Behind the Music
One of my favorite things about writing music is the limitlessness of a blank page. There’s a sense of mystery and excitement as a writer about not knowing what’s going to happen next. I approached each piece of music I composed for The Outlaw Ocean Music Project as if I was scoring a movie. I focused on capturing and expressing the specific emotions of every scene, while at the same time creating works that would be engaging for a listener. Every day I would sit down, say to myself, “Today, my job is to write a song around this scene or idea.” Then I went to work. It’s always exciting to start that journey knowing, in an hour or two, my mind will be somewhere else that I can’t foresee.
I’d honestly never given much thought to life on the oceans before working on this project, so it was sobering to learn of the injustices happening at sea. It’s always seemed intuitive to me that music is a universal language that appears in every human culture. I’ve received emails from people all over the world throughout my career who have found something they connect with in my music. In many cases, I’ve had to use Google Translate to aid in my correspondence. We may not speak the same language, but we can all communicate through music. It’s impactful, and will help others understand the importance of the riveting stories in The Outlaw Ocean.
About Dylan Ryche
Dylan Ryche originally hails from Melbourne, Australia, where - as a young boy in the late ‘80s — he was captivated by the big hooks, big choruses, big melodies and big hair of ‘80s rock n’ roll.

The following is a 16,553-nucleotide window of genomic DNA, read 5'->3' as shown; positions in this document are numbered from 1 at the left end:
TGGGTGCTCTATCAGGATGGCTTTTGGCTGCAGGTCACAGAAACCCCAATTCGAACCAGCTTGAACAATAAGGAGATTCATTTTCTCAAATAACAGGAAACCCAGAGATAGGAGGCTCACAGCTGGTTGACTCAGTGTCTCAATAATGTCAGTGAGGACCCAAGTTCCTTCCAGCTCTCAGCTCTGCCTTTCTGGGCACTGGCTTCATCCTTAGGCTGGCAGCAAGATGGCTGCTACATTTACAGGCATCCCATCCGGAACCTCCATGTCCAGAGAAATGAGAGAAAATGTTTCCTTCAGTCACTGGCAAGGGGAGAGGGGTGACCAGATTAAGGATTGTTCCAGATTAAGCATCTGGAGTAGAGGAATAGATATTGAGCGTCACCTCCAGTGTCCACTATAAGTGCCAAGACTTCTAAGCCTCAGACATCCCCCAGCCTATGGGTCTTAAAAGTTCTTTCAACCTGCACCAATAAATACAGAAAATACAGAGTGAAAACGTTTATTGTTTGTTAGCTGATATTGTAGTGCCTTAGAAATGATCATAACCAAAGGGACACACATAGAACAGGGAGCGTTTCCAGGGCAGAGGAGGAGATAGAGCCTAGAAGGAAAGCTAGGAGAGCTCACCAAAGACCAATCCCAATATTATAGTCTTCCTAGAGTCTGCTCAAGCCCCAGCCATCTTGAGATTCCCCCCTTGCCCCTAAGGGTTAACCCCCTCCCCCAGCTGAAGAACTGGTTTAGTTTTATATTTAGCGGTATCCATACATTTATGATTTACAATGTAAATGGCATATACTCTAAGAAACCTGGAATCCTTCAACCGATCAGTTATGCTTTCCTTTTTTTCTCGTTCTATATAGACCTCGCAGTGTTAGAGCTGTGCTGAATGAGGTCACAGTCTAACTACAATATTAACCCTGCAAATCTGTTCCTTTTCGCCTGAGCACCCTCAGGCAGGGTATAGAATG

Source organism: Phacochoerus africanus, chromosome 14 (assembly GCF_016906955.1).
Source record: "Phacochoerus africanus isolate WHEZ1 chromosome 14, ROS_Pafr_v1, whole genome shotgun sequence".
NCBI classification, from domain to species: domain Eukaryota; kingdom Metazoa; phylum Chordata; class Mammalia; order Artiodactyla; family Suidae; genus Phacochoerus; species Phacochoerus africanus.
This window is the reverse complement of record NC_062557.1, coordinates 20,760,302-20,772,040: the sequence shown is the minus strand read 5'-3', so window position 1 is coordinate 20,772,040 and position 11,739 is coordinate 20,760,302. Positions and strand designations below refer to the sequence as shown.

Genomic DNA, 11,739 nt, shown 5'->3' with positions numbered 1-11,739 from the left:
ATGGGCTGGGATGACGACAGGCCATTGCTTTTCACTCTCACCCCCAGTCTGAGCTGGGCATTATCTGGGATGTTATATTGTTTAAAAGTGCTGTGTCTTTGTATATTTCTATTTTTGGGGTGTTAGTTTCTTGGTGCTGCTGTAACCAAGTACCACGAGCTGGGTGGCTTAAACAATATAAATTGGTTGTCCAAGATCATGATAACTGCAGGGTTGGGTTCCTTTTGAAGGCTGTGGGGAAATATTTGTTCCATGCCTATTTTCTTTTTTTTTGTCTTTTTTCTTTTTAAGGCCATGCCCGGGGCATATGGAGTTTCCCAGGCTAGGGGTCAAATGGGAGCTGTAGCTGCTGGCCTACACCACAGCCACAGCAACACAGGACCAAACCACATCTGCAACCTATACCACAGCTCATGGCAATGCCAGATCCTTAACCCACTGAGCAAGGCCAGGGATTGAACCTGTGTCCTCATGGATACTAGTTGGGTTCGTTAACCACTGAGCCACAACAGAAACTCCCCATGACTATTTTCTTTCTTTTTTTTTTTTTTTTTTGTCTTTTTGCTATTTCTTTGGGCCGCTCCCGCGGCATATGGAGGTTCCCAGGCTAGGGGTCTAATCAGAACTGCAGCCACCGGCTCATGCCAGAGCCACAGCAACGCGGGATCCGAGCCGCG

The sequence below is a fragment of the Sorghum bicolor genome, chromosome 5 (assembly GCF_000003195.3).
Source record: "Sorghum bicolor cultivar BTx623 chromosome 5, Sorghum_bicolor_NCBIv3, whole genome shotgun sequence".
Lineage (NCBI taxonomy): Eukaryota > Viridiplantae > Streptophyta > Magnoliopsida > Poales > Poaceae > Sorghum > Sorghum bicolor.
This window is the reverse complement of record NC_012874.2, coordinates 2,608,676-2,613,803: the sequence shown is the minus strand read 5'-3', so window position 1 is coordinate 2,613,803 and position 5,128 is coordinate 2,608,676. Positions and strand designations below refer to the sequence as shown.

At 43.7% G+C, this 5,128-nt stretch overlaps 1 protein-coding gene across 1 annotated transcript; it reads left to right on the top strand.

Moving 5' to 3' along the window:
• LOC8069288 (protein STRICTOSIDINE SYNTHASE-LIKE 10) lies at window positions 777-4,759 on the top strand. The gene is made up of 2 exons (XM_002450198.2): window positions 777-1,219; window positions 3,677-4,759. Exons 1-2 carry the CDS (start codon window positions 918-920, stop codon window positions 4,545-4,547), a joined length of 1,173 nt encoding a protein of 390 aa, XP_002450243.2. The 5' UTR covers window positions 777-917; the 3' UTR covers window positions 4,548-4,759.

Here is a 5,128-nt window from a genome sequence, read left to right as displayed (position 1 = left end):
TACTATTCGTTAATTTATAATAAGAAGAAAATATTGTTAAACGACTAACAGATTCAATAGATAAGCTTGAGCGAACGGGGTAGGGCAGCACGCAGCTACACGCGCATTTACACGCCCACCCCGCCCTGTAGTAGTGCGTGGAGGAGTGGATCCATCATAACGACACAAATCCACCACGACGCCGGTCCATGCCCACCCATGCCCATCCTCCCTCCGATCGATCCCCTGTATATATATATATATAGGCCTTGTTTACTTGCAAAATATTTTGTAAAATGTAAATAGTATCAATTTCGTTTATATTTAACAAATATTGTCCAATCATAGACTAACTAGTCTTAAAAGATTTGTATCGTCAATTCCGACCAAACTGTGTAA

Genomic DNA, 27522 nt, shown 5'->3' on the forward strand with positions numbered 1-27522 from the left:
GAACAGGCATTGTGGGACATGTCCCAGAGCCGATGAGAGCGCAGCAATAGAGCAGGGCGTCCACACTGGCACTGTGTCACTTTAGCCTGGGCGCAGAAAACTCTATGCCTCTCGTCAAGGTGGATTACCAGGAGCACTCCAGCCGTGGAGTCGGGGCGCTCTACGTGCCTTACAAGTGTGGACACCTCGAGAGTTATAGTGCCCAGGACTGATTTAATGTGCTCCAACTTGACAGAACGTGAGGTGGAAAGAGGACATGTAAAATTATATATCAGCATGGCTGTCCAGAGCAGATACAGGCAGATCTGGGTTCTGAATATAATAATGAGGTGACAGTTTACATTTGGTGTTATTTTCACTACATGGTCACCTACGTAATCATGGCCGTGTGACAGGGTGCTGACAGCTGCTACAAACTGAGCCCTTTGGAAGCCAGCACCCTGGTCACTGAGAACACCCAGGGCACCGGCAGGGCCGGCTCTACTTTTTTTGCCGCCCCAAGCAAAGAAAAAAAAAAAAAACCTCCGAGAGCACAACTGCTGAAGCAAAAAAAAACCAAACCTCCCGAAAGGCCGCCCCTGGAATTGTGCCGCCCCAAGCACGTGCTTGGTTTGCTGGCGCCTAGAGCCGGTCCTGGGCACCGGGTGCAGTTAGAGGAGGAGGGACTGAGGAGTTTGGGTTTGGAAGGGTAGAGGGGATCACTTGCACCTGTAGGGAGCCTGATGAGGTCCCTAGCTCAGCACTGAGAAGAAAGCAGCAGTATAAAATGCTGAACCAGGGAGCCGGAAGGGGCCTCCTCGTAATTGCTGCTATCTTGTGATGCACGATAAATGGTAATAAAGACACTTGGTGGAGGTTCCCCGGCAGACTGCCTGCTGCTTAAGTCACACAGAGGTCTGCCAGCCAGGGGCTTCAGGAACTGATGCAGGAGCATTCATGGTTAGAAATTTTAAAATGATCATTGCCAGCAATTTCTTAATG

He promptly took some guitar lessons and sat down in his bedroom and set about learning as many Motley Crue and Bad English riffs as possible, with a dream of one day becoming a long-haired, tattooed, glam rock superstar.
Eventually, an increasing interest in country music and the solo guitar playing of Yes guitarist Steve Howe led him to pick up a Tommy Emmanuel book and study the acoustic guitar more seriously. Hearing Don Ross’ “Klimbim” solidified a thought that solo acoustic guitar could be a complete musical voice.
After relocating to Canada in 2008, Dylan Ryche recorded two original solo guitar albums — “Acoustic Fingerstyle Guitar” in 2011 and 2017’s “Daydreamer.” These albums showcase his dedication to crafting memorable melodies and songs. Both records have received very positive reviews. Fingerstyleguitarists.com notably said of Ryche: “This man is a compositional genius.”
Dylan is the 2012 champion of the Canadian Fingerstyle Competition held annually at the Canadian Guitar Festival.
He has taught guitar lessons via Skype to students all over the world, is a regular columnist for guitar magazines Fingerstyle 360 and Fingerstyle Journal and has shared the stage with such virtuosic musicians as Ewan Dobson, Maneli Jamal and Calum Graham.